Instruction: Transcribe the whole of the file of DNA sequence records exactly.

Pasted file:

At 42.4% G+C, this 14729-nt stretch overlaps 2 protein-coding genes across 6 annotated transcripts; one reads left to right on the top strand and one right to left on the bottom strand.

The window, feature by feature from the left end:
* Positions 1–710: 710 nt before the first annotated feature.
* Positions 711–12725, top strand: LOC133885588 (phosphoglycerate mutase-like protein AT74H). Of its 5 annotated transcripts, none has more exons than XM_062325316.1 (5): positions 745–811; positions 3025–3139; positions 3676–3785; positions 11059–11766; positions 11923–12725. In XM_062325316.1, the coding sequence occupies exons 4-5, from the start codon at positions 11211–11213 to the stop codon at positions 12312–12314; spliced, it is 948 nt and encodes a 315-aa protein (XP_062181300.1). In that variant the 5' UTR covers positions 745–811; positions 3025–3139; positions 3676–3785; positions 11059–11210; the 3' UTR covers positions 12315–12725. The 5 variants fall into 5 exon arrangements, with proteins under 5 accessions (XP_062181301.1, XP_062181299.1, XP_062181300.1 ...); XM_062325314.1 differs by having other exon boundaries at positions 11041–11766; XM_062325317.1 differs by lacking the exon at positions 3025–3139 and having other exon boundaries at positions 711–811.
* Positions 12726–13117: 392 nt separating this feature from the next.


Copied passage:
At 42.4% G+C, this 14729-nt stretch overlaps 2 protein-coding genes across 6 annotated transcripts; one reads left to right on the top strand and one right to left on the bottom strand.

The window, feature by feature from the left end:
* Positions 1–710: 710 nt before the first annotated feature.
* Positions 711–12725, top strand: LOC133885588 (phosphoglycerate mutase-like protein AT74H). Of its 5 annotated transcripts, none has more exons than XM_062325316.1 (5): positions 745–811; positions 3025–3139; positions 3676–3785; positions 11059–11766; positions 11923–12725. In XM_062325316.1, the coding sequence occupies exons 4-5, from the start codon at positions 11211–11213 to the stop codon at positions 12312–12314; spliced, it is 948 nt and encodes a 315-aa protein (XP_062181300.1). In that variant the 5' UTR covers positions 745–811; positions 3025–3139; positions 3676–3785; positions 11059–11210; the 3' UTR covers positions 12315–12725. The 5 variants fall into 5 exon arrangements, with proteins under 5 accessions (XP_062181301.1, XP_062181299.1, XP_062181300.1 ...); XM_062325314.1 differs by having other exon boundaries at positions 11041–11766; XM_062325317.1 differs by lacking the exon at positions 3025–3139 and having other exon boundaries at positions 711–811.
* Positions 12726–13117: 392 nt separating this feature from the next.